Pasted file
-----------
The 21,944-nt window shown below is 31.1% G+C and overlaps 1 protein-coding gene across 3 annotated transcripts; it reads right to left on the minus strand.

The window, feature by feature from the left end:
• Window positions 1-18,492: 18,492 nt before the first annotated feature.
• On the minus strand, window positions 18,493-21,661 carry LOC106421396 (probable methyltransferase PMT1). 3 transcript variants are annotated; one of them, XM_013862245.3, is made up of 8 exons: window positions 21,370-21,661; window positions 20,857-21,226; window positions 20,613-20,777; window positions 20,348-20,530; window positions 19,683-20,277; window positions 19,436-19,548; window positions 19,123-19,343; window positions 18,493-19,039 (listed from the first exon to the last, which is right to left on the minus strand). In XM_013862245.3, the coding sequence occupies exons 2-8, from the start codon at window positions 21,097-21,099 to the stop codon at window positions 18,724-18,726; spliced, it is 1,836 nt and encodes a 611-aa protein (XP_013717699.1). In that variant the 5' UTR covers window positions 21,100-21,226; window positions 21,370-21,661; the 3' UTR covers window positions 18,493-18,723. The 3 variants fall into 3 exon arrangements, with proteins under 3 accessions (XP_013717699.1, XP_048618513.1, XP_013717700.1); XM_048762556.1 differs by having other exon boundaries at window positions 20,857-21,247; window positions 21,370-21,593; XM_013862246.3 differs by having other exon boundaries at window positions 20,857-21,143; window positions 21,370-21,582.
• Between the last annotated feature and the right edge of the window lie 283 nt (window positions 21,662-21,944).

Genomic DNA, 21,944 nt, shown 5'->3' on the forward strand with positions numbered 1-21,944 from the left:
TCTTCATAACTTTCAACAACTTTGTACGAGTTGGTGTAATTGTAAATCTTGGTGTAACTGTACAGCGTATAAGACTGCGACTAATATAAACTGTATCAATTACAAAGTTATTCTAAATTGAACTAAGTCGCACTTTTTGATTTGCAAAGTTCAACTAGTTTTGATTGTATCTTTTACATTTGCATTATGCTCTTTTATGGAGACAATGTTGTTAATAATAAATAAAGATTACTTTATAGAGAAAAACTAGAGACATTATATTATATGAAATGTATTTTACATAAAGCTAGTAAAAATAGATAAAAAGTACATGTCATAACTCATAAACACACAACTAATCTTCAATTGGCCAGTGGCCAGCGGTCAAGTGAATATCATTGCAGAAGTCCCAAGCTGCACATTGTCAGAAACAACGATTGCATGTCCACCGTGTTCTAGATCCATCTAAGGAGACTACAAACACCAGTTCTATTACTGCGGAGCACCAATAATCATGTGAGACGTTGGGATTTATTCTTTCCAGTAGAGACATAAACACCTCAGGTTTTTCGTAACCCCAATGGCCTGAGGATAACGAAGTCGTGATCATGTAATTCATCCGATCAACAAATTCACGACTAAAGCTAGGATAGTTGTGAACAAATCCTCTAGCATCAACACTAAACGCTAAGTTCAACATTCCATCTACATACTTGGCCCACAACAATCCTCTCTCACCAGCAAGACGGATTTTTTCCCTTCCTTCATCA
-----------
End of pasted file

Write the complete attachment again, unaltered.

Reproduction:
The 21,944-nt window shown below is 31.1% G+C and overlaps 1 protein-coding gene across 3 annotated transcripts; it reads right to left on the minus strand.

The window, feature by feature from the left end:
• Window positions 1-18,492: 18,492 nt before the first annotated feature.
• On the minus strand, window positions 18,493-21,661 carry LOC106421396 (probable methyltransferase PMT1). 3 transcript variants are annotated; one of them, XM_013862245.3, is made up of 8 exons: window positions 21,370-21,661; window positions 20,857-21,226; window positions 20,613-20,777; window positions 20,348-20,530; window positions 19,683-20,277; window positions 19,436-19,548; window positions 19,123-19,343; window positions 18,493-19,039 (listed from the first exon to the last, which is right to left on the minus strand). In XM_013862245.3, the coding sequence occupies exons 2-8, from the start codon at window positions 21,097-21,099 to the stop codon at window positions 18,724-18,726; spliced, it is 1,836 nt and encodes a 611-aa protein (XP_013717699.1). In that variant the 5' UTR covers window positions 21,100-21,226; window positions 21,370-21,661; the 3' UTR covers window positions 18,493-18,723. The 3 variants fall into 3 exon arrangements, with proteins under 3 accessions (XP_013717699.1, XP_048618513.1, XP_013717700.1); XM_048762556.1 differs by having other exon boundaries at window positions 20,857-21,247; window positions 21,370-21,593; XM_013862246.3 differs by having other exon boundaries at window positions 20,857-21,143; window positions 21,370-21,582.
• Between the last annotated feature and the right edge of the window lie 283 nt (window positions 21,662-21,944).

Genomic DNA, 21,944 nt, shown 5'->3' on the forward strand with positions numbered 1-21,944 from the left:
TCTTCATAACTTTCAACAACTTTGTACGAGTTGGTGTAATTGTAAATCTTGGTGTAACTGTACAGCGTATAAGACTGCGACTAATATAAACTGTATCAATTACAAAGTTATTCTAAATTGAACTAAGTCGCACTTTTTGATTTGCAAAGTTCAACTAGTTTTGATTGTATCTTTTACATTTGCATTATGCTCTTTTATGGAGACAATGTTGTTAATAATAAATAAAGATTACTTTATAGAGAAAAACTAGAGACATTATATTATATGAAATGTATTTTACATAAAGCTAGTAAAAATAGATAAAAAGTACATGTCATAACTCATAAACACACAACTAATCTTCAATTGGCCAGTGGCCAGCGGTCAAGTGAATATCATTGCAGAAGTCCCAAGCTGCACATTGTCAGAAACAACGATTGCATGTCCACCGTGTTCTAGATCCATCTAAGGAGACTACAAACACCAGTTCTATTACTGCGGAGCACCAATAATCATGTGAGACGTTGGGATTTATTCTTTCCAGTAGAGACATAAACACCTCAGGTTTTTCGTAACCCCAATGGCCTGAGGATAACGAAGTCGTGATCATGTAATTCATCCGATCAACAAATTCACGACTAAAGCTAGGATAGTTGTGAACAAATCCTCTAGCATCAACACTAAACGCTAAGTTCAACATTCCATCTACATACTTGGCCCACAACAATCCTCTCTCACCAGCAAGACGGATTTTTTCCCTTCCTTCATCA